April 18, 2021

Renewable energy cars are leading Scotland towards net-zero emissions

Tidal energy is the latest energy source that has proved it can run electric vehicles. One such charge points for electric vehicles situated on the shores of Bluemull Sound on the island of Yell in Shetland. The tidal turbines installed beneath these waters have been providing electricity to homes and businesses in Shetland for over five years. Recent developments revealed that the electric vehicles in the area could utilize the electricity coming from the tides.

The chief executive of Nova Innovation, Simon Forrest, stated that this technology produces electricity from the energy roaming the seas in the form of tidal waves. This energy has transformed the energy generation and consumption procedures into unique processes. He added that they can now run the electric vehicles on tidal power, indicating that they have made progressive steps towards the mitigation of climate change problems by harmonizing the success of net-zero emissions from the energy production and consumption sectors.

Forrest predicted that the world would be gazing at Scotland in eight months to try and understand how it managed to mitigate climate change. He added that Nova is the ideal utility where they offer marine energy to the customers to resolve their electricity, heat, and transportation demands at affordable prices. A driver interviewed from Cullivoe stated that integrating tidal power to operate electric vehicles has been beneficial to the local community. The driver expressed delight in the energy developers in this region establishing an EV charge point running on tides that is close to the people. This technology proves to be worthy of its costs since it utilizes natural resources without interfering with the ecosystem.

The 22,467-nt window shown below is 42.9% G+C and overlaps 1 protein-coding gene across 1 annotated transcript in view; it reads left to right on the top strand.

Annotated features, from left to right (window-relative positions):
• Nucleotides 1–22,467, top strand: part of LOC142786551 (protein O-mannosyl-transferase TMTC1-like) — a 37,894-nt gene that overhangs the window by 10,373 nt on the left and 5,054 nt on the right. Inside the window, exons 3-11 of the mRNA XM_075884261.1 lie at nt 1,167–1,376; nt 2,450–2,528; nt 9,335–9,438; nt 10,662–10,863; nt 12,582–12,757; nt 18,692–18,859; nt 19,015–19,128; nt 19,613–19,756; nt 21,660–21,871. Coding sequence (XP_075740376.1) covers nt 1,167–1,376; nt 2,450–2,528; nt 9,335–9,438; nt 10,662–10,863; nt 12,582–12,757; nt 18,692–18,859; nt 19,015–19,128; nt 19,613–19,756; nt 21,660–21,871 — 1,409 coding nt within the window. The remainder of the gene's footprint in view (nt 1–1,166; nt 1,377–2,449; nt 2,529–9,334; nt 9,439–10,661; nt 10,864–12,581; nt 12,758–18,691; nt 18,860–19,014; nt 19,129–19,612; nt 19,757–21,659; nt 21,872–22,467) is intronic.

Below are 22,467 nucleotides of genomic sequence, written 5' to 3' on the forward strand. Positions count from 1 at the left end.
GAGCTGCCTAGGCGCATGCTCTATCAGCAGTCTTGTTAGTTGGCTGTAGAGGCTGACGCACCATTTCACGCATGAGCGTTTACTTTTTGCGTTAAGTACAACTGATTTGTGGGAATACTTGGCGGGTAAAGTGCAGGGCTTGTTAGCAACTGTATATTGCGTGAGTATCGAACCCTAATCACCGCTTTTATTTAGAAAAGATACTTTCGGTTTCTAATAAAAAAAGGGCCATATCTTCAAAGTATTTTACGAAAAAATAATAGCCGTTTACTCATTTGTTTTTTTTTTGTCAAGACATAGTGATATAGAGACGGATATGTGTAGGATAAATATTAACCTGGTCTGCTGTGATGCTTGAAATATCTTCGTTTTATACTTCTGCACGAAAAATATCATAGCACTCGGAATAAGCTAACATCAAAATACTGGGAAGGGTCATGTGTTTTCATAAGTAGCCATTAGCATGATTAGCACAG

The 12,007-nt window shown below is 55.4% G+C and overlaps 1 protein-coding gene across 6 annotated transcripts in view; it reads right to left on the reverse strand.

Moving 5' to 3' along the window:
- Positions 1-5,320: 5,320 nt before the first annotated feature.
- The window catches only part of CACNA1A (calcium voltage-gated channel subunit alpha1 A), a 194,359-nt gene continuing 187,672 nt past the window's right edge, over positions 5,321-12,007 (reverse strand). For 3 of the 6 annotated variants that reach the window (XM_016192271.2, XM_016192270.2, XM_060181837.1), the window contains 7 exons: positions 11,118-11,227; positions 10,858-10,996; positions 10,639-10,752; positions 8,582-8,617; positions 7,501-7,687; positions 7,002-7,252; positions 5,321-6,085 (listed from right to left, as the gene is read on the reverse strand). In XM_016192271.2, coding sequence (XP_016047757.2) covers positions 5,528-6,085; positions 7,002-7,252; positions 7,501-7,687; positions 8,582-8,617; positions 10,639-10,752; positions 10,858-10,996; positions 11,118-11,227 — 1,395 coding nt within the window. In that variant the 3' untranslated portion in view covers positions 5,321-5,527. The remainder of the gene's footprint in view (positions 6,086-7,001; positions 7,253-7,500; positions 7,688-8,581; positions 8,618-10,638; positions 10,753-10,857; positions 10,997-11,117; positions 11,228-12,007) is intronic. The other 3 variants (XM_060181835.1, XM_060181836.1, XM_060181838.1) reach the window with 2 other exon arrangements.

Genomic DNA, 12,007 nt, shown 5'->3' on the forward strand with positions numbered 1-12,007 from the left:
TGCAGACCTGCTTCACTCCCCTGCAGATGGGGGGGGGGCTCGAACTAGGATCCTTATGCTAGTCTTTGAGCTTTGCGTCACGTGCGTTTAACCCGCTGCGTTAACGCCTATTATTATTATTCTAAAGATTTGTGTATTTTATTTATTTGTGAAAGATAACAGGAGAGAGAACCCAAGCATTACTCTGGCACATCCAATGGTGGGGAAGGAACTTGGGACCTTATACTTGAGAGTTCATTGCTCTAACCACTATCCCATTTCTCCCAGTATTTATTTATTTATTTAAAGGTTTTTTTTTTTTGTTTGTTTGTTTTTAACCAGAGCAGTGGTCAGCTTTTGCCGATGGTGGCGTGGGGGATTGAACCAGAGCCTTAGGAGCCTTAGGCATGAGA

Nova Innovation started the entire project with a pilot test at Leith. The long coastline in Shetland will make this technology a viable venture for businesses that seek to utilize electricity for their production activities. Conventional combustion engine cars have been blamed for generating 20% of the United Kingdom’s carbon emissions. To ensure that this destructive technology is eliminated, the Scottish government has stated its intention of banning the ICE cars which have this technology by the end of this decade.

This plan has called for the development of clean energy to sustain electric vehicles. The Nova project has secured funds to ensure that it can install the electric vehicle charging stations in the country through the Transport Scotland initiative. The Cabinet Secretary for Transport, Infrastructure, and Connectivity, Michael Matheson, stated that it is advantageous for the region to start making viable ventures into the technology that will lead to net-zero emissions.
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